His Justice Is Perfected in His Mercy
In the ancient Syriac conception, there is no contradiction whatever between the justice of God and His mercy. Rather, they are both aspects of God’s goodness, and His divine plan for salvation. To take one without the other is to separate out dimensions of the unity of God: we must do so because we only have human minds, yet we should also remember that, in God, these qualities are one.
St Ephrem (c.306-373), an older contemporary of St Maroun, devoted the fifth of his Hymns on the Church to exploring the mystery of the relation between God’s mercy and His justice. Incidentally, although they also used prose, the use of hymns to develop what we would call theological ideas is one of the marks of ancient Syriac thought. It was, among other matters, a way of teaching the people the truths of their religion in a memorable form. In this hymn, Ephrem wrote: “… although the sea of goodness is full of mercy, no drop of mercy will fall, on the Day of Judgment, to those who do not repent.”
That is, God’s mercy is infinite, but in its fullness it will not and cannot be known until the Day of Judgment, when it will be poured out upon those repent, and only upon those.
This follows from several considerations. First, and most obviously, the aim of the goodness of God in dealing with us is to bring our souls to a point where they are conformed to His Goodness, His Beauty, and His Truth. God wishes that we be remade according to His image and likeness, which have been disfigured by sin.
So, to understand mercy and justice, the idea of a courtroom is insufficient: it is not just a question of deciding what a person deserves; the divine plan of salvation involves the refashioning of the soul so that a person is made relatively worthy of dwelling in the Presence of God. This fact alone shows the need for mercy to perfect the work of justice: for while justice gives to each what he deserves, none of us can say that he deserves to enjoy the beatific vision for eternity. But God in His mercy grants us that, when we have repented and so are able to bear His mercy.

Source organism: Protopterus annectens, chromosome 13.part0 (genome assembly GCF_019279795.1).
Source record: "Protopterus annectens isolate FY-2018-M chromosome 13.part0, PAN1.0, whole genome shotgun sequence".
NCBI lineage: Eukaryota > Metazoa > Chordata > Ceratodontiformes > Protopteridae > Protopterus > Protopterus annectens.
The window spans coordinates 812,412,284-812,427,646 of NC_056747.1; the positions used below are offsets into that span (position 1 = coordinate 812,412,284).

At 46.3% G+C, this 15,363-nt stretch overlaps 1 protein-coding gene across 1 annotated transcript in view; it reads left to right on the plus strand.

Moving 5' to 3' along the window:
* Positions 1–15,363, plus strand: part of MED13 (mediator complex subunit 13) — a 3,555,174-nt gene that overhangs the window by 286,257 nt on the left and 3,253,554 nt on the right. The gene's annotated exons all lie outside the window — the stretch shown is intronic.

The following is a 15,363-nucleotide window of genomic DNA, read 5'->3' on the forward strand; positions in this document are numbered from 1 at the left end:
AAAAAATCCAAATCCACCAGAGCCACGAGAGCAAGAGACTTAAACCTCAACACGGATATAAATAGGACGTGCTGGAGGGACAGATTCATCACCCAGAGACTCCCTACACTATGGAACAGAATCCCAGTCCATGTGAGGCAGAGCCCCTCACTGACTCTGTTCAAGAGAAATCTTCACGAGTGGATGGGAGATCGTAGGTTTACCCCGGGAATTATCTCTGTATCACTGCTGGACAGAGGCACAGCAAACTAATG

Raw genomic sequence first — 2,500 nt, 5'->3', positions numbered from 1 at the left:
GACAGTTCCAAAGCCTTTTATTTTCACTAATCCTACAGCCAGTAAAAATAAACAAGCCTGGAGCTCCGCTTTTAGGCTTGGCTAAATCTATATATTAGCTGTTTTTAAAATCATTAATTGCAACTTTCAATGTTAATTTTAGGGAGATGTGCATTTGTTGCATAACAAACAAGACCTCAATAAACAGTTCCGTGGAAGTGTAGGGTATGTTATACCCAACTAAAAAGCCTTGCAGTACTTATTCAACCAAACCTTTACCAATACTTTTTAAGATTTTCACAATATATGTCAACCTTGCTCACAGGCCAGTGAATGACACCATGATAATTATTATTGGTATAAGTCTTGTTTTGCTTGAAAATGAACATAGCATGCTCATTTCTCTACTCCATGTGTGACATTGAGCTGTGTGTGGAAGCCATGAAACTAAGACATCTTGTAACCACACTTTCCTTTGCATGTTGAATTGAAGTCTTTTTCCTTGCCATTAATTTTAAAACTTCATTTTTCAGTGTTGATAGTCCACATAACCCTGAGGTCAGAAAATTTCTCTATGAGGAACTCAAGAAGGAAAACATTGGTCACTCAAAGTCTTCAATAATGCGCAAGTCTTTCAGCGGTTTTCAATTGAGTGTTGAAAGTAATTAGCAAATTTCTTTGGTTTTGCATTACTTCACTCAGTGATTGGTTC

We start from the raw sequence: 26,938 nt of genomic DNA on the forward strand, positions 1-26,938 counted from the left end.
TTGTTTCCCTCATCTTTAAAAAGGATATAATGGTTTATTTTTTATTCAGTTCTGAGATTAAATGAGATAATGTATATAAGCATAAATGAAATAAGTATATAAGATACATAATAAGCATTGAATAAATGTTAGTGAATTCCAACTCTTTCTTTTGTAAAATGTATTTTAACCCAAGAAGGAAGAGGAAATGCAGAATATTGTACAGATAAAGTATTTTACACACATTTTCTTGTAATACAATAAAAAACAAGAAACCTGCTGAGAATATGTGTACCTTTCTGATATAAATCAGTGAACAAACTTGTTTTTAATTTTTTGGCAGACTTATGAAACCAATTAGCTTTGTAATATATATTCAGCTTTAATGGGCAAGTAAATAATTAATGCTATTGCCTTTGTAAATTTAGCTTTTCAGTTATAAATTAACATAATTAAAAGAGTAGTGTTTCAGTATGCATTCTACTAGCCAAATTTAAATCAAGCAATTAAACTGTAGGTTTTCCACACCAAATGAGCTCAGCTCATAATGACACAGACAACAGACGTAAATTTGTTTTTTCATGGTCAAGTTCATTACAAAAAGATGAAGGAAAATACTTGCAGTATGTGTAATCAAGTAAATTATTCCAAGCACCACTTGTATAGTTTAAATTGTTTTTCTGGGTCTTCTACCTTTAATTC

To express this in any way we can understand, it is necessary to speak in terms of chronological development: we are schooled by justice and condign punishment, and then when this has done its work, we are redeemed in His mercy. And Ephrem does speak in this way. But it is only a way of speaking. In reality, God is forever dealing with us according to both His justice and His mercy. As stated, we see them as different only because we have limited and hence diverse perspectives upon His Goodness. If on some occasions we saw the front of something large, and on other occasions we saw only its back, we might not realise that they are part of a whole too large for us to see. So, the Syriac tradition suggests, it is and must be when we ponder God.
Ephrem also proposes that there is a mercy even in God’s justice because He could simply have left us alone, but rather, in His mercy, has disclosed to us His justice and His condign punishment. Hence, in the Maronite Divine Liturgy we refer to how God, like a good father, came seeking for us. Now, if it is an act of mercy to discipline someone who is in need of discipline, then God’s mercy is also perfected in His justice.
We should never presume upon the mercy of God, states Ephrem, or think that we can dispense with seeking holiness and forswearing sin. But a contrite soul cultivates the virtues needed to be able to bear what Ephrem calls His “strong mercy,” for purity cannot exist where there is impurity. Incidentally, although I have no reason to believe that he knew of Ephrem’s work, C.S. Lewis arrived at a very similar position.
To summarise, God’s justice is made perfect in His mercy, and His mercy is made perfect in His justice, because both are aspects of His mysterious goodness. He disciplines us that we may become know, love, and serve Him to the degree that we are able. But even the best of us is still human, and to leap the gap between our limits and His infinity is beyond us. None of us, not even the best and purest, can climb to heaven unaided. His mercy can be thought of as the helping hand which lifts us above the top rung of the ladder into the Divine Presence and its perfect ecstasy.